After practicing dharma and learning to tame one’s uncontrolled mind and desired, the mind is represented as a white elephant, pure and powerful.

Buddha Shakyamuni was born as elephant in some of his previous incarnations; during his last incarnation as Siddhartha Gautama, he entered his mother’s womb in the form of a white elephant.

In the mandala offering ritual, one offers to the Buddha what is called the Precious Elephant, which can circumnavigate the entire world in one day and has the strength of a thousand elephants—the elephant also appears as a guardian of the temples and of Buddha himself.

Elephants—and all species—deserve to be worshipped, respected and to be left alone to live in peace as the Buddhist religion advocates. I believe that an emotional attachment comes only from spending time caring for these animals, from developing friendships and respect for their power and beauty.

We are just like them, and the ethics with which we treat one another as humans must be extended into the natural world.

The religious meaning of the elephants—and a compassionate respect for all living things—must be restored and practiced if the human race wants any chance of remedying its current environmental crisis. Science may have the answers, but human emotion is the impetus for solving any kind of problems dealing with non-human species.

Don’t do harm to the people you love…or any living thing, for that matter.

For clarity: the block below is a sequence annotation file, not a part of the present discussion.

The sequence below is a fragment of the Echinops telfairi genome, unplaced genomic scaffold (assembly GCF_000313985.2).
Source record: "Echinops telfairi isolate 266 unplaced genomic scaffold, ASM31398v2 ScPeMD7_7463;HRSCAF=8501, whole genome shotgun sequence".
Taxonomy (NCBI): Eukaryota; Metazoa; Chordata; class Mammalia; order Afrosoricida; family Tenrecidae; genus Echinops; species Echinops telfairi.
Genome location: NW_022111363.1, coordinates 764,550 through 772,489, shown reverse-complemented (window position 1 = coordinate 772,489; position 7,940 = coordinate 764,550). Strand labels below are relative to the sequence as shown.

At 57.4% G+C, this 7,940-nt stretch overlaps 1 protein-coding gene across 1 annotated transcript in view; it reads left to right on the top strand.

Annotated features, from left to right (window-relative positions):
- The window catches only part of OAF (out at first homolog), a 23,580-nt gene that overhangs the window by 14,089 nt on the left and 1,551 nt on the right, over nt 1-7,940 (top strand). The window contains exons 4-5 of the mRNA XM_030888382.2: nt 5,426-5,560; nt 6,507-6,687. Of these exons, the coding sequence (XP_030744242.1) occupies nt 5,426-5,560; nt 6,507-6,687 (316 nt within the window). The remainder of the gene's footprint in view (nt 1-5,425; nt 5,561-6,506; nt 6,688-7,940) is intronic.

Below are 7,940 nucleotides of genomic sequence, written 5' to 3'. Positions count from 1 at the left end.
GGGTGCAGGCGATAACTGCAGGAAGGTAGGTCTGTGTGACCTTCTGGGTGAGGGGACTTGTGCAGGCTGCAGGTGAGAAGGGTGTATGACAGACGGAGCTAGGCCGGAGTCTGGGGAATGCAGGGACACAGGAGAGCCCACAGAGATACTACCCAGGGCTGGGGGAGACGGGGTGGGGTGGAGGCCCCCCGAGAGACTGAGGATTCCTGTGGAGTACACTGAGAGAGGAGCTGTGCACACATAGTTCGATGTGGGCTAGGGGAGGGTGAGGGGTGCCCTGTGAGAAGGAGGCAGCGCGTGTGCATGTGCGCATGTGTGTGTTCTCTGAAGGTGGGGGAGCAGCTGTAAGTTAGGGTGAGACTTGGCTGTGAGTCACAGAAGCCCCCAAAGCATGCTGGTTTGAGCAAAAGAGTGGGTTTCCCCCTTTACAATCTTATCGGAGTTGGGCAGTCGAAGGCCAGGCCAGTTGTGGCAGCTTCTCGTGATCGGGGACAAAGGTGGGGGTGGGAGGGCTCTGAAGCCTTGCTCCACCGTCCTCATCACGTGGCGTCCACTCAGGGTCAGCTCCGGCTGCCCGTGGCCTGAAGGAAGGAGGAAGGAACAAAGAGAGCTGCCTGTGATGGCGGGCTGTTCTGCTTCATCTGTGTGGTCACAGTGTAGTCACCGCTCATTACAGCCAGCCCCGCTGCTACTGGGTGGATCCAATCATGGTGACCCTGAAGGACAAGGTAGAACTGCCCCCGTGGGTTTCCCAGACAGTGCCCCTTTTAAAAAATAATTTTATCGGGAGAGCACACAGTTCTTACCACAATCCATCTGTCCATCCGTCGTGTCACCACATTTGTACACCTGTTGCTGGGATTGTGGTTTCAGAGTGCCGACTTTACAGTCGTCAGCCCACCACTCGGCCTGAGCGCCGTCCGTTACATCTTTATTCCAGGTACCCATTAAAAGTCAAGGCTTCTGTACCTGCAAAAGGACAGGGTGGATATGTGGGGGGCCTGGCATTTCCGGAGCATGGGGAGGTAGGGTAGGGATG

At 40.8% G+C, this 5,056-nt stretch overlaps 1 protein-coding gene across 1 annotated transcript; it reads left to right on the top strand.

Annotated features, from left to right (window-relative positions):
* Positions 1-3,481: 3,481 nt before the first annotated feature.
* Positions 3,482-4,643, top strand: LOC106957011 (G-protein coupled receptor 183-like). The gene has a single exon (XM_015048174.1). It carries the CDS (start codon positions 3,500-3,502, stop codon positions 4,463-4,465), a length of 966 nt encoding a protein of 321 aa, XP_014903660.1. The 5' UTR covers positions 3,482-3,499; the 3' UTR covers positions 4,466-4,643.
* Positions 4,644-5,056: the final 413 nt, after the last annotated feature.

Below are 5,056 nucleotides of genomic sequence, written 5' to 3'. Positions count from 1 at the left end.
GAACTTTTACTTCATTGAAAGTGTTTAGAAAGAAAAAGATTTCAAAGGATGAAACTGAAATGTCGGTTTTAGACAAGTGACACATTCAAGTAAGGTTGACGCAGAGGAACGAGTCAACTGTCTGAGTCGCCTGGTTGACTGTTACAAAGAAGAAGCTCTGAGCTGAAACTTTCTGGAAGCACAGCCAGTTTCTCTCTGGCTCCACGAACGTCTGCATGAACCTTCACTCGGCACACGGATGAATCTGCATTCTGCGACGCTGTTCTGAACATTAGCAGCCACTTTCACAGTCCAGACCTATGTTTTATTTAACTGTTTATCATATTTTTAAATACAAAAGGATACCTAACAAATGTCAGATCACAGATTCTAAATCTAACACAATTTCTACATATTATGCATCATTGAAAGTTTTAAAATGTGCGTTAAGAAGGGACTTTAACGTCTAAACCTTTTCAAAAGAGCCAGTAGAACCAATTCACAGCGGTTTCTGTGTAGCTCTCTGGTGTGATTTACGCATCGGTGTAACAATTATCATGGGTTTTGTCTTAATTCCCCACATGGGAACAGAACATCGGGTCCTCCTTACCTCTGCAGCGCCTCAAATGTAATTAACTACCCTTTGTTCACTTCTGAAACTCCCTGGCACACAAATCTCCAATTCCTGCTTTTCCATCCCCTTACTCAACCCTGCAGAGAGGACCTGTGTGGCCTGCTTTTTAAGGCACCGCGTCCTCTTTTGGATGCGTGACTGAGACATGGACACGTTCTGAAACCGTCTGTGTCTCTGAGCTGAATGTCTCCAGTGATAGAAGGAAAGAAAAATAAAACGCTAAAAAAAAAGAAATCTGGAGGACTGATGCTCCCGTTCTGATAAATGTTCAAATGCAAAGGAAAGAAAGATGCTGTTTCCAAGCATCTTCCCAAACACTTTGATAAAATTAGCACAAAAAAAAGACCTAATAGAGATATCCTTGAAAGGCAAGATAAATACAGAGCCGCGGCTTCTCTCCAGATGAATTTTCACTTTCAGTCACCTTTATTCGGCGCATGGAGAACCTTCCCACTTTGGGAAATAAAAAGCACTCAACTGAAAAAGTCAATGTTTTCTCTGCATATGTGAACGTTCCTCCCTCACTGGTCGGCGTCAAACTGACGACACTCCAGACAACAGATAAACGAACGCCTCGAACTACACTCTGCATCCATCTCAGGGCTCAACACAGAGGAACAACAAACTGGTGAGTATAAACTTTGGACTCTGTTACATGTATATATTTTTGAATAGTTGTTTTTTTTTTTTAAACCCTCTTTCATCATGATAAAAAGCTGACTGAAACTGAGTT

All the things I’ve read about animal and human relationships made more sense as I stood there looking into the eyes of a [crying] elephant named Boon-Mee. The chains, the bull hooks, the starvation, torture, use for logging, circus acts—where will the line be drawn?

However, even in a country which reveres elephants as sacred, they have been used for logging purposes and in circus-like events and trekking for tourists.

We need to start caring about other living things, caring about ourselves, and loving without bounds.

So, the fleas, mites and mosquitos continue to bite me.
Love,
J. Bird

Live and let live. Love and be loved. Take others in and let others take you in. See the tears of another and understand them as a compassionate, loving, and empathetic friend.

 

 

 

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Ed: Bryonie Wise

About Jenna Penielle Lyons

Jenna Penielle Lyons was born in Portales, New Mexico among sage and sand. Raised in Pocatello, Idaho among the black rock and juniper, she grew up wandering in cowboy boots, running, riding bikes, skiing, climbing, painting, and studying classical ballet. She is a scholar of English Literature, a poet, painter, photographer, musician, and outdoorswoman. She winters in Missoula and spends the summer working for Snake River Hotshots. She is a lover of mountain bluebirds & elephants, tea & good coffee, Carl Jung, Salvador Dali, skiing, climbing in the desert, yoga, harp music, and sagebrush. Her favorite foods are borscht and any combination of chocolate and cayenne pepper. Check out her work and follow her adventures at her website.